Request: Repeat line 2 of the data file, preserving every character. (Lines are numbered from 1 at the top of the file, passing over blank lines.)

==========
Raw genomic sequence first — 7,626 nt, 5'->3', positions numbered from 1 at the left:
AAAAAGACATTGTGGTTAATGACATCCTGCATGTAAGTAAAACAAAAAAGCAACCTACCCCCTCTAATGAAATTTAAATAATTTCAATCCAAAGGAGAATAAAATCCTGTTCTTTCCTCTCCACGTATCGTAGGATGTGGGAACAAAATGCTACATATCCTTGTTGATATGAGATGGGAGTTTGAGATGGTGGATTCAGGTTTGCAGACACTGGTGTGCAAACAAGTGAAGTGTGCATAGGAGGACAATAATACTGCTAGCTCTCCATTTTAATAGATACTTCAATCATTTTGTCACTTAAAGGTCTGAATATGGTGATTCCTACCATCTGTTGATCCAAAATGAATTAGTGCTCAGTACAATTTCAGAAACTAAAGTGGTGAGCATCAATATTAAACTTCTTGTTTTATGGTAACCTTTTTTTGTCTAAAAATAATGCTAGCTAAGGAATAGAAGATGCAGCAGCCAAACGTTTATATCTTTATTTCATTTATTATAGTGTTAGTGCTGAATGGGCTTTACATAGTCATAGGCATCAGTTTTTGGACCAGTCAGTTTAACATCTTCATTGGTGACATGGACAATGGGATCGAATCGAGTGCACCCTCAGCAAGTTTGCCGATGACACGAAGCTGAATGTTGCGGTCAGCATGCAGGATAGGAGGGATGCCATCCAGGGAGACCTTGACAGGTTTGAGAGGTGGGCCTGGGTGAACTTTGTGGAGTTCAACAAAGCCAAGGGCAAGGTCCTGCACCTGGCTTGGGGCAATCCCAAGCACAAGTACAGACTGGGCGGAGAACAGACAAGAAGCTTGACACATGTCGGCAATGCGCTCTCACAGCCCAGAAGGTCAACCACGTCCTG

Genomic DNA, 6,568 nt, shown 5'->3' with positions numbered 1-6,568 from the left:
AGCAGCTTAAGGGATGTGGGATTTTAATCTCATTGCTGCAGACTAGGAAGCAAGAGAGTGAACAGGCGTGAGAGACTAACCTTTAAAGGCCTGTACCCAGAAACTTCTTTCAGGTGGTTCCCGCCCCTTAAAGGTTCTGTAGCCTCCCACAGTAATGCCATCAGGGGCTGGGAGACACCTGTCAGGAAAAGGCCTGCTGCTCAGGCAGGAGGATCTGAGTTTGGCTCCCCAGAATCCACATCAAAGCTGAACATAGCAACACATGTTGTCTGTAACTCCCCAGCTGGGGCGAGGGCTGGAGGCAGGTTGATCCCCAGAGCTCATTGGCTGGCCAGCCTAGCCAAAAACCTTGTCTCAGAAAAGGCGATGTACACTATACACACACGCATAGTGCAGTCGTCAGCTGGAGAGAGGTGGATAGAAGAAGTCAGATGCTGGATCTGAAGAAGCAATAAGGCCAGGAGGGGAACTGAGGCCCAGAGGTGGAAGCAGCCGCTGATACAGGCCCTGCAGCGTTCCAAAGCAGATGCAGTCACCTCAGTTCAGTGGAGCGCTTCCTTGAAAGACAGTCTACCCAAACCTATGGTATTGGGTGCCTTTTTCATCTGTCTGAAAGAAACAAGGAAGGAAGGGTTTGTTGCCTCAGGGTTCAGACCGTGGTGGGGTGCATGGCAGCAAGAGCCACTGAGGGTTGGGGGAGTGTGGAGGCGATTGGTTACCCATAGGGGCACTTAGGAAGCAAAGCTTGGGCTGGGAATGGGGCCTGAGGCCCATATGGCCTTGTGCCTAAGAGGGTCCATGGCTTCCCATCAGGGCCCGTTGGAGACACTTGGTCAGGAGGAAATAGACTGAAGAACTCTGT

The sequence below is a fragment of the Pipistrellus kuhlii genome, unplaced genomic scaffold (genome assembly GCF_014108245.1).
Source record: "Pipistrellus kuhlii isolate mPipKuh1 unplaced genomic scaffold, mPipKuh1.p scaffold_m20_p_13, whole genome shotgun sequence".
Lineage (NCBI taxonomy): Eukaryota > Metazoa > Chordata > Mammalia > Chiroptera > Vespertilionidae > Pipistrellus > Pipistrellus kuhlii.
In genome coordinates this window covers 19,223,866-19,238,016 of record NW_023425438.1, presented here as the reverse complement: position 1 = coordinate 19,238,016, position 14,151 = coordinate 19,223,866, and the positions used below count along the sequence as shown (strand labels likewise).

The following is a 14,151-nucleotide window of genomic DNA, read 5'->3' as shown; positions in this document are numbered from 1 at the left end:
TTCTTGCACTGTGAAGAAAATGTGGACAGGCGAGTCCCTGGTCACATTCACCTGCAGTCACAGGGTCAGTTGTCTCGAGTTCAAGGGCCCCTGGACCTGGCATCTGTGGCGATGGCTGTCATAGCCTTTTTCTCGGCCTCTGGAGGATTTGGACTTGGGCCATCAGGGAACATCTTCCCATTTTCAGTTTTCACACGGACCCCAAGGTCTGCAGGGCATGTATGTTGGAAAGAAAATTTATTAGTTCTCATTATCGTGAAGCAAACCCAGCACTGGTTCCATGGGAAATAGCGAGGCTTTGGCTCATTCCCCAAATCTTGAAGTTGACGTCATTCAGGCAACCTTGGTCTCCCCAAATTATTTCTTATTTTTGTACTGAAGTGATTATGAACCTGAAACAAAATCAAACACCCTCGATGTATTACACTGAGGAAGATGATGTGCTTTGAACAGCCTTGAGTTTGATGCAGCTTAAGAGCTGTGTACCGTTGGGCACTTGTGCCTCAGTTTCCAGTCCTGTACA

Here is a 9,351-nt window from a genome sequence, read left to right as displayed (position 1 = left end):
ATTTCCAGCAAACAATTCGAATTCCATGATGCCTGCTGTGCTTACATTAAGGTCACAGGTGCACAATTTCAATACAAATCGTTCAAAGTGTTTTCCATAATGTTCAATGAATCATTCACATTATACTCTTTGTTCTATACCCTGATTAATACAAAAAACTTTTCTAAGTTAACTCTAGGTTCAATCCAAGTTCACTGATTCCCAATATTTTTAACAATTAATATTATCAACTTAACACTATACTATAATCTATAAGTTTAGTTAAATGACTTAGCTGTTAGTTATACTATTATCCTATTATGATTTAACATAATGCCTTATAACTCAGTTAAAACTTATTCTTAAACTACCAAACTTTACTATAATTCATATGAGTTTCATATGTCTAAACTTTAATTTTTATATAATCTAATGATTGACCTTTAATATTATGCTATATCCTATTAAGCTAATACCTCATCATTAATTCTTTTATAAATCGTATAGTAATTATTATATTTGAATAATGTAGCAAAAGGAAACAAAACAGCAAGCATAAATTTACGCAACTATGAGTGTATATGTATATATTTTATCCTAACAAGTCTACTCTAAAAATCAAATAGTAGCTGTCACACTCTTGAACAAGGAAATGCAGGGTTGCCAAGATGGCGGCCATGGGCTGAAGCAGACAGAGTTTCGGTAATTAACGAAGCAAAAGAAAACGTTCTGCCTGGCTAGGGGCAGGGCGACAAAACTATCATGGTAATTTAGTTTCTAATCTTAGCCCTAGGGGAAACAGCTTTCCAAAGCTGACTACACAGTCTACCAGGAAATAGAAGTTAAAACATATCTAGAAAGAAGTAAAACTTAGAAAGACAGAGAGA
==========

AAAAAGACATTGTGGTTAATGACATCCTGCATGTAAGTAAAACAAAAAAGCAACCTACCCCCTCTAATGAAATTTAAATAATTTCAATCCAAAGGAGAATAAAATCCTGTTCTTTCCTCTCCACGTATCGTAGGATGTGGGAACAAAATGCTACATATCCTTGTTGATATGAGATGGGAGTTTGAGATGGTGGATTCAGGTTTGCAGACACTGGTGTGCAAACAAGTGAAGTGTGCATAGGAGGACAATAATACTGCTAGCTCTCCATTTTAATAGATACTTCAATCATTTTGTCACTTAAAGGTCTGAATATGGTGATTCCTACCATCTGTTGATCCAAAATGAATTAGTGCTCAGTACAATTTCAGAAACTAAAGTGGTGAGCATCAATATTAAACTTCTTGTTTTATGGTAACCTTTTTTTGTCTAAAAATAATGCTAGCTAAGGAATAGAAGATGCAGCAGCCAAACGTTTATATCTTTATTTCATTTATTATAGTGTTAGTGCTGAATGGGCTTTACATAGTCATAGGCATCAGTTTTTGGACCAGTCAGTTTAACATCTTCATTGGTGACATGGACAATGGGATCGAATCGAGTGCACCCTCAGCAAGTTTGCCGATGACACGAAGCTGAATGTTGCGGTCAGCATGCAGGATAGGAGGGATGCCATCCAGGGAGACCTTGACAGGTTTGAGAGGTGGGCCTGGGTGAACTTTGTGGAGTTCAACAAAGCCAAGGGCAAGGTCCTGCACCTGGCTTGGGGCAATCCCAAGCACAAGTACAGACTGGGCGGAGAACAGACAAGAAGCTTGACACATGTCGGCAATGCGCTCTCACAGCCCAGAAGGTCAACCACGTCCTG